The red and yellow leaves beautifying trees around campus not long ago have started falling. Most trees now stand bare, reminding us of the Boston winter that is slowly creeping in. Boston is pretty windy, rainy, and snowy — MIT even closes down sometimes due to snowstorms. But we can’t just lock ourselves in our dorm rooms, right? We need to combat the cold and the wind and finish our p-sets and graduate. Check out the tips below and see if you have everything ready!
1. As my friend Meera R. Chander ’14 would say, “Rain boots are the best investment ever!” Yes, rain boots and snow boots come handy in winter time. The path from the Student Center towards dorm row is full of puddles when it rains. So if you don’t want your feet to get wet on your way to classes, wear rain boots. And don’t miss out on the privilege MIT has given you in the form of underground tunnels. If you aren’t familiar with them, it’s time you check out the underground tunnels map: http://web.mit.edu/facilities/maps/mit_tunnel_ map_10_2010.pdf.
2. The same goes with clothes. Waterproof jackets and winter coats are a must to survive the Boston snow. Wear several layers of warm clothing rather than one layer of heavy garments in case your classrooms are heated. It is better if the outer layer is water-repellent. To protect your ears and throat, cover them with hats and scarves. Although at first I was under the impression that coat-pockets can replace gloves, I later found out I always needed my hands out of my pockets either to carry bags or hold onto a bike handlebar. So gloves are required, too.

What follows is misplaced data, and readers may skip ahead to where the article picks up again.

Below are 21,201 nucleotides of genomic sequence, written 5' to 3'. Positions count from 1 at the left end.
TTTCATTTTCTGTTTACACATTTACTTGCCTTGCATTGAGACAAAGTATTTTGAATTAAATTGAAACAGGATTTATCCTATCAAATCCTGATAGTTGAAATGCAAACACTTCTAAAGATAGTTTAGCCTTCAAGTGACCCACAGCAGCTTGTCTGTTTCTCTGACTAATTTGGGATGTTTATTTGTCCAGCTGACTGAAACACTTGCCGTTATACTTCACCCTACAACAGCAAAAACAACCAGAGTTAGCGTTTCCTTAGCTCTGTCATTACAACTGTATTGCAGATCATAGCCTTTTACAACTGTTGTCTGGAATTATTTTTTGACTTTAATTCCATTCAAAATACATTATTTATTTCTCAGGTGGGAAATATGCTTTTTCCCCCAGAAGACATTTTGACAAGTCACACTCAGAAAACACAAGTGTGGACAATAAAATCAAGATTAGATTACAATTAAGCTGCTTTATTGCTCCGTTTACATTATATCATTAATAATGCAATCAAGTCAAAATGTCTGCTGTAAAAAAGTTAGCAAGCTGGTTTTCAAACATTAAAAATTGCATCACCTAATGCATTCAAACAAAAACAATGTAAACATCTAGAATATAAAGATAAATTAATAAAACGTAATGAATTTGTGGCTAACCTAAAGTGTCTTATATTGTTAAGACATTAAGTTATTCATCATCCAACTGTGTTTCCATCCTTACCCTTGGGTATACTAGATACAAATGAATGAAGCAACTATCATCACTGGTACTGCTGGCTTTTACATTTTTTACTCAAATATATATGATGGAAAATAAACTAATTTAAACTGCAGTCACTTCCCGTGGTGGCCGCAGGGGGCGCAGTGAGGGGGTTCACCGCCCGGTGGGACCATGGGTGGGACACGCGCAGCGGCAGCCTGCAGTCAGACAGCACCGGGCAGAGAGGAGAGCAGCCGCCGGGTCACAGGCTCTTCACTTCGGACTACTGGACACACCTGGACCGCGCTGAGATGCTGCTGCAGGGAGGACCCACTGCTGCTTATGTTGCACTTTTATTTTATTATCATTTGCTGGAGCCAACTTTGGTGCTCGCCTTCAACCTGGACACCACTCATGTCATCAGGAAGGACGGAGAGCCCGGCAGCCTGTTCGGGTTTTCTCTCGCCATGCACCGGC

3. Even if you’re wearing a waterproof jacket, have an umbrella in your bag. Boston rain can be heavy, and you don’t want water to spray your face and bag. Also, the wind in Boston is so strong that sometimes walking against it becomes impossible. Try the di- and tri-fold umbrellas; they are pretty good at withstanding the Boston wind. And as a general precaution, hold your umbrellas towards the wind to keep them from turning inside-out. On a very windy day, try to avoid the “wind tunnel” (the alley through the Green Building).
4. Have warm drinks after coming back from outside. Be it warm milk, hot chocolate, tea, or coffee, it will fill you with comfort. Good places to get these drinks on campus are the Student Center, with Dunkin’ Donuts and LaVerde’s Market, Café 4 in Building 12, Bosworth’s Café in Lobby 7, and Forbes Family Café in Stata.
5. If you feel a little under the weather, don’t hesitate to see a MedLink or walk into MIT Medical in case of a serious cold. MedLinks have a collection of over-the-counter medication and can also direct you if professional healthcare is needed. MIT Medical provides student with free flu shots from time to time. Keep your eyes open for upcoming dates.
6. Be on the lookout for SAD (Seasonal Affected Disorder), which is depression associated with late autumn and winter, thought to be caused in part by a lack of sunlight. Don’t brush it off as “winter blues”; seek out help from Mental Health Services or Active Minds at MIT, a mental health student group.
Also, don’t use the cold as an excuse not to go out and miss out on all the fun. There are a lot of amazing winter sports like skating and skiing. Make snowmen and have snowball fights with friends. Go swimming or for a walk; go to restaurants, and do everything you’d do on a warm day. Just keep yourselves warm with shoes, jackets, scarves, gloves, hats, and warm drinks.
With that, enjoy the coming winter to its fullest.